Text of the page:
It is an extraordinary irony that it is the Home Secretary's private life that is shedding new light on what is one of the fastest-changing barometers of life in modern Britain. Doubts over paternity are nothing new: as long as human beings have been having children, eyebrows have been raised continually over whether a particular child was fathered by a particular man, or not. But two things have changed: firstly, sexual relationships have become more complicated, with people tending to have more sexual partners, and more children are being born outside marriage. One in 10 of today's children is not related to the father they think is theirs, according to surveys. And over the past six years or so paternity testing - which used to be complicated and costly - has become simple, physically painless and, at around £150, relatively cheap. The result is a burgeoning paternity testing industry that's 10 times bigger than it was a decade ago. It's now worth £60m annually in the UK, is forecast to be worth £100m by 2008, and will continue to go up after that. "It's difficult to know the number of tests taking place in Britain each year," says David Hartshorne of the testing company Cellmark. "But we usually reckon on around 30,000 a year, and rising."

But has science overtaken society's obligation to provide for the emotional fallout caused by the easy availability and increased take-up of paternity testing? While judges take the view that it's always best for a child to know his or her true parentage, psychologists and counsellors don't concur. Their view is that, while it might one day be in a child's best interests to find out, it's not a given that it's always best to find out in infancy, or early childhood. Breaking up a family unit that could have provided a child with security could be a bigger psychological risk, they say, than bringing up a child in the belief that his or her father is someone who turns out, later in life, to be genetically unrelated.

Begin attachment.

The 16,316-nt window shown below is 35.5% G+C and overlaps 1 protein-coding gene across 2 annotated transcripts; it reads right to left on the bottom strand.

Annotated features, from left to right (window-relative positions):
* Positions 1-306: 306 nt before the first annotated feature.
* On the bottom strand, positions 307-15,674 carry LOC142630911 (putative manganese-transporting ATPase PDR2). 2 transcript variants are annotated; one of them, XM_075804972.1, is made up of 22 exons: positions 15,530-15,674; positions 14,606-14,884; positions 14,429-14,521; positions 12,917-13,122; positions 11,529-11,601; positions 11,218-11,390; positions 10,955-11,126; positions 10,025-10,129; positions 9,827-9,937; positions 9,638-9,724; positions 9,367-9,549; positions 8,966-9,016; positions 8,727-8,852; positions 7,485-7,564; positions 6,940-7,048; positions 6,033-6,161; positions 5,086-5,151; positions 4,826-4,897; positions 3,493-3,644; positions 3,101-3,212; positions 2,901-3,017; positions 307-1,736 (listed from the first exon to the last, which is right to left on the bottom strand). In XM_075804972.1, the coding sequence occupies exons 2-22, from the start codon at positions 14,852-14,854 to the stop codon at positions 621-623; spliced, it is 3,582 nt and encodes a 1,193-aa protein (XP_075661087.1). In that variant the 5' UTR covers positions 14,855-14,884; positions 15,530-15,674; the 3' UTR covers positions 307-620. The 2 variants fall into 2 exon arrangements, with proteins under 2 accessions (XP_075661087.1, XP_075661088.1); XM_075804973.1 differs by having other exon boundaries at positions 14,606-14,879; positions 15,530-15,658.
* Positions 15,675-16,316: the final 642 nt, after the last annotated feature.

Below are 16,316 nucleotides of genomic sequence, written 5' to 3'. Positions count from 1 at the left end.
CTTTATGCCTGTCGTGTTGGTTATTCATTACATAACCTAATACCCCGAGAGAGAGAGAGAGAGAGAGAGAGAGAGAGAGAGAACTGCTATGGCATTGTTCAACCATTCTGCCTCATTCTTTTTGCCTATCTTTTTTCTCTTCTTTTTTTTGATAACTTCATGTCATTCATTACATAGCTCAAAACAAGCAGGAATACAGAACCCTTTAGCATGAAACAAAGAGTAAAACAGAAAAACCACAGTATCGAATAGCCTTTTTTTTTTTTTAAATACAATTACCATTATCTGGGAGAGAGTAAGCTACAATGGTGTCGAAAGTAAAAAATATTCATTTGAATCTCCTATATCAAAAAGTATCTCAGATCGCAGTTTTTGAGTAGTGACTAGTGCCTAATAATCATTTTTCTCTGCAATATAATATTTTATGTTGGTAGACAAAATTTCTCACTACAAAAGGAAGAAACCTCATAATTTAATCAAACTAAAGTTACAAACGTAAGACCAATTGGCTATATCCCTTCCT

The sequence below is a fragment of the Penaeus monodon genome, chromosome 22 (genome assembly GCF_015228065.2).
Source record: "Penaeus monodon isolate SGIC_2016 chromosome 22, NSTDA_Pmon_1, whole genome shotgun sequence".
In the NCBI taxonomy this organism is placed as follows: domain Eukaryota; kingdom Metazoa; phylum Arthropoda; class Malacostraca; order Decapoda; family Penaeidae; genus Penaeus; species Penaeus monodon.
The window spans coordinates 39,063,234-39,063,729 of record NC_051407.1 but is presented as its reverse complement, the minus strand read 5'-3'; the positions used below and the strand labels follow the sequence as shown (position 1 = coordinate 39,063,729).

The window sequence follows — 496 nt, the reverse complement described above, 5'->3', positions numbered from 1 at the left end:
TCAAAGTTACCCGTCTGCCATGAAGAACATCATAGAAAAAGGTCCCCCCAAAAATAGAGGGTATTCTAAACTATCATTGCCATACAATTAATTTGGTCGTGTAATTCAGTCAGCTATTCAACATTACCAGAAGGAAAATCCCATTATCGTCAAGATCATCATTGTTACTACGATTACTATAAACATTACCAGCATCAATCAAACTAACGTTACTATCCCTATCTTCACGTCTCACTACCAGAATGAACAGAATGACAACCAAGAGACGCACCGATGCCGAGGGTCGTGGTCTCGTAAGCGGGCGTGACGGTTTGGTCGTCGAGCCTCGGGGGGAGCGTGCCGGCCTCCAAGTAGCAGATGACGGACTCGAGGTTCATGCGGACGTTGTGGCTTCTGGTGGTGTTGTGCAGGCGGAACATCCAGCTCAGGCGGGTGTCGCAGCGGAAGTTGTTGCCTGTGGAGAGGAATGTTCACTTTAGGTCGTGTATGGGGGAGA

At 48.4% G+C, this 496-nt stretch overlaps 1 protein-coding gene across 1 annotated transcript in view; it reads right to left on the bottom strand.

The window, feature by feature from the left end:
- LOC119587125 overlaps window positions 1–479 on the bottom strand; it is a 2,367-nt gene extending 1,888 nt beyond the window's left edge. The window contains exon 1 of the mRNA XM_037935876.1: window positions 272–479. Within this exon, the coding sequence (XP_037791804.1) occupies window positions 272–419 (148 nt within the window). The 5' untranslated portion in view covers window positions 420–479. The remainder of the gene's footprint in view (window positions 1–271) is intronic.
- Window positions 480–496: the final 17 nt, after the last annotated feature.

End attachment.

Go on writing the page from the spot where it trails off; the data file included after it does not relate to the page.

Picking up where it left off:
Then there are issues around the practicalities of the tests themselves, and worries voiced by some over whether these are as stringent as they should be.

"You're only going to do one paternity test," says Denise Syndercombe Court, senior lecturer in haematology at St Bartholomew's and London Hospital School of Medicine. "There are always going to be mistakes in any medical test, but if it's a test for cancer and it's wrong at least there might be indications this was the case. With a paternity test it's a one-off and you live with the result - which is why it's so crucial that the test is as accurate as it could possibly be."

Does she believe the tests being carried out in the UK are not always accurate? She's not willing to be drawn on how widespread it could be, but says there's certainly room for corruption and errors, especially within testing companies that are not on the list drawn up recently by the Lord Chancellor of DNA-testing companies approved by his department.

"Some companies look impressive on their websites and there's lots of scientific explanation," she says. "But all I know is, I've had to re-do tests and sometimes we have got a different result from the one the original test came up with."